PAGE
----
Caring For A Loved One: The Letter Each Caregiver Should Write

Categories: Caregiving Moments

letter with flowersWhile caring for a loved one or following the death of a loved one, caregivers can create a path to healing by writing letters, whether to themselves or to their loved one. This letter – or these letters – can serve as a balm of sorts if you’re experiencing feelings of emotional stress, guilt, or resentment.


There are two options for such letters; both may be of help:

  • A letter to yourself. In such a letter, you are frank about your feelings and emotions. Here you can say what you cannot tell others.
  • A letter to your loved one. Here you can write everything you would like to say to your loved one. You can explain your behavior and emotions. This letter may not be appropriate to share with your loved one; however, it may provide a healing outlet for you.

Writing either or both of these letters allows you to take a sober view of your efforts in providing care.

What to Write in a Letter?

Writing is the best opportunity to talk about your pain, experiences, and successes in care. Be as open as possible with yourself. If you find it difficult to get started, here are some helpful suggestions:

  • Do you feel guilty? If so, write out where you think those feelings of guilt began.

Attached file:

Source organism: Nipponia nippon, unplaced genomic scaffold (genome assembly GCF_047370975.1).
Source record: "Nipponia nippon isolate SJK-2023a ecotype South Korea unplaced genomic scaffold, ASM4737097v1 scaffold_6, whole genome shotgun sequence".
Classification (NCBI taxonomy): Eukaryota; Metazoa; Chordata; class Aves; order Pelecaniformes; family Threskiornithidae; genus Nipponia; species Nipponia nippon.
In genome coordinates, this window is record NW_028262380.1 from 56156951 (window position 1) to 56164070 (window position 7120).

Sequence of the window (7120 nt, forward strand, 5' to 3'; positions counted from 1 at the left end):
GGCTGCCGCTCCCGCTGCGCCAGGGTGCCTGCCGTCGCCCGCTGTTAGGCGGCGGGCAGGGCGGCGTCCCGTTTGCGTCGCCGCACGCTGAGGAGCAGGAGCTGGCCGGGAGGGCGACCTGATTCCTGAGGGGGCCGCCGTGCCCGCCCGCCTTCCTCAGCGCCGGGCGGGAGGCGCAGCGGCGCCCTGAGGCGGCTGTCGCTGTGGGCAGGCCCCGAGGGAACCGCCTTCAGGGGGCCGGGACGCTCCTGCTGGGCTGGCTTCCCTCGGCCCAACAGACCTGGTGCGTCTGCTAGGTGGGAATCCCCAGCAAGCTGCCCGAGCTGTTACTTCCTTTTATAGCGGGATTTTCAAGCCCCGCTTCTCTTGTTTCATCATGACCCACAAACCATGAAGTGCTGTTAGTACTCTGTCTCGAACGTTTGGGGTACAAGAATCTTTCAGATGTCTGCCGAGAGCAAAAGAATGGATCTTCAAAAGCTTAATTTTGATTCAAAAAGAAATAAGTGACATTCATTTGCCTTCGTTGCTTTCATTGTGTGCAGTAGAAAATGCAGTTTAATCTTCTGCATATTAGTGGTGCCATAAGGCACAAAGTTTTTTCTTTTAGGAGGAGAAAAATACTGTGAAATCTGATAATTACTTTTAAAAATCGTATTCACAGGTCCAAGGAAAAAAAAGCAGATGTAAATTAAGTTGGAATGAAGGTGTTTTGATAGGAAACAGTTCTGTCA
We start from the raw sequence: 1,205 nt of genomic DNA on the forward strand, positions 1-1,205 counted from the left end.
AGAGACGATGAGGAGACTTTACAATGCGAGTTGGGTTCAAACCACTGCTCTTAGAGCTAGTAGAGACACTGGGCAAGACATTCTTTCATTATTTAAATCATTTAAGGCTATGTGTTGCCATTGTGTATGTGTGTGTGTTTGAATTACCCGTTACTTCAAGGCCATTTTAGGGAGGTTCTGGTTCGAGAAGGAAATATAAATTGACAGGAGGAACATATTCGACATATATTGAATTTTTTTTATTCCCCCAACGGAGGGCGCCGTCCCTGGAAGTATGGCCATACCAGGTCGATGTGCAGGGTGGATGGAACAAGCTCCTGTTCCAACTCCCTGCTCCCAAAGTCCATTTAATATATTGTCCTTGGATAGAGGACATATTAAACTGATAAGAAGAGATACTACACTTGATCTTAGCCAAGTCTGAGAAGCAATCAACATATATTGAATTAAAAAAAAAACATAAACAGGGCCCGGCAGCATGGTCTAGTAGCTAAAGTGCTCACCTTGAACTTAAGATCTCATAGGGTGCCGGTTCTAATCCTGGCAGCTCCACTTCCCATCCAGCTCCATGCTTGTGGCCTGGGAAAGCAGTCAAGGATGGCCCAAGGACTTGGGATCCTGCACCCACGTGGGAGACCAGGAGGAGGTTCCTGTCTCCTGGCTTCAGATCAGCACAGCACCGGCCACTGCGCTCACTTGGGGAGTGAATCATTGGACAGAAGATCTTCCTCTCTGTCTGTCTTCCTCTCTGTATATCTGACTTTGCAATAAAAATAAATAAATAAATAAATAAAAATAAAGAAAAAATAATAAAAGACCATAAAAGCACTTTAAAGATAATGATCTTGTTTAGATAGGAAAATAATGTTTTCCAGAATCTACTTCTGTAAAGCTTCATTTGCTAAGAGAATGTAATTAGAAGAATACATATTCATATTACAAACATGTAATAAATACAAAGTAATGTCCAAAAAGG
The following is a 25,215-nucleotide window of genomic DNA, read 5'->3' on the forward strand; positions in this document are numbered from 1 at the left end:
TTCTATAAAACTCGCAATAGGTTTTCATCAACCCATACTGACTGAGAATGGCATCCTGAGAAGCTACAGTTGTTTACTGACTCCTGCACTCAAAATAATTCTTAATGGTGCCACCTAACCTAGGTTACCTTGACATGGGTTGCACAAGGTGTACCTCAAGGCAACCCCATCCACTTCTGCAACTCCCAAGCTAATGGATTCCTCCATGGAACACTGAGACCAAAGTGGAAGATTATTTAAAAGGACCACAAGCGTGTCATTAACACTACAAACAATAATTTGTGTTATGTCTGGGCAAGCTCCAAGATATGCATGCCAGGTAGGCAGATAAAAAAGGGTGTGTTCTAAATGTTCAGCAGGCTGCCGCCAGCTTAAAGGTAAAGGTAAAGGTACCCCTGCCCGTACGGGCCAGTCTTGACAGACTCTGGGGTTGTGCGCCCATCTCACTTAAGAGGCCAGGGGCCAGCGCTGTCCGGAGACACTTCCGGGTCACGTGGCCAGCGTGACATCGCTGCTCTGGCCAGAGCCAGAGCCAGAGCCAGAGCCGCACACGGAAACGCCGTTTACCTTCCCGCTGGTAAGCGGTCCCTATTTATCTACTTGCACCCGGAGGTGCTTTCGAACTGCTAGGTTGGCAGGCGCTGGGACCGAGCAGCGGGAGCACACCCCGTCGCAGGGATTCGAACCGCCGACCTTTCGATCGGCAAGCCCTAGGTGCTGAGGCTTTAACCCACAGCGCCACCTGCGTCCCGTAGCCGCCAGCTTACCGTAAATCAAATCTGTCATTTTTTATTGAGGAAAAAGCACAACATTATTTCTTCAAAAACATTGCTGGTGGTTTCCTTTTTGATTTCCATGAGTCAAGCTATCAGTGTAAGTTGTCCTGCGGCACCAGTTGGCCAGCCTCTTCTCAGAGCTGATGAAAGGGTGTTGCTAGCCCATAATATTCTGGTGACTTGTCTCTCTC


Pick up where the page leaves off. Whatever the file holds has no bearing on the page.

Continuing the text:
• Do you think you are doing or did too much for your loved one? Or too little? Try to list some of your efforts so you can capture what is happening.
  • Why have you put your own needs aside? Is it because of time, or guilt, or all the other responsibilities in your life?
  • How do you help a loved one? Do you try to do everything yourself, or are you willing to reach out to others for help?

The answers to these questions can become the outline for your letter(s). Most likely, you’re underestimating the value and quantity of the help you’re providing. Writing can create clarity in your situation.

Main Reasons for a Caregiver to Write a Letter

Here are some reasons that will show you the importance of writing such a letter.

Your Mental Health

Once you identify and own the tension associated with caregiving, writing a letter can be one of the best ways for you to overcome that stress.

To Restore Personal Barriers

One of the side effects of caregiving is to put self-care by the wayside. It’s certainly easier said than done, but you need to build boundaries so you can pay attention to your own health. Let’s take a look at a simple example.

Mary, who takes care of her mother who has dementia, often has stomach pains. She put off a visit to her doctor as she was afraid to leave her mother alone. Sadly, Mary was hospitalized, and her mother was left without proper care.

Don’t be like Mary! Without proper self-care, you won’t be able to care for others.

The Bottom Line

When you write the letter(s), your emotional state may return to normal. Your eyes will open, and your mind will refresh. Please don’t compromise your health and needs since you are as important as those you care for. Use the practice of writing as a positive step toward wellbeing.

–by Frank Hamilton

Frank HamiltonFrank Hamilton has been working as an editor at essay review service Writing Judge and an author at Best Writers Online. He is a professional writing expert in such topics as blogging, digital marketing and self-education. He also loves traveling and speaks Spanish, French, German and English.

Image by Pezibear from Pixabay

caregiver, caregiving, guilt, journaling, letter writing, writing to your love one
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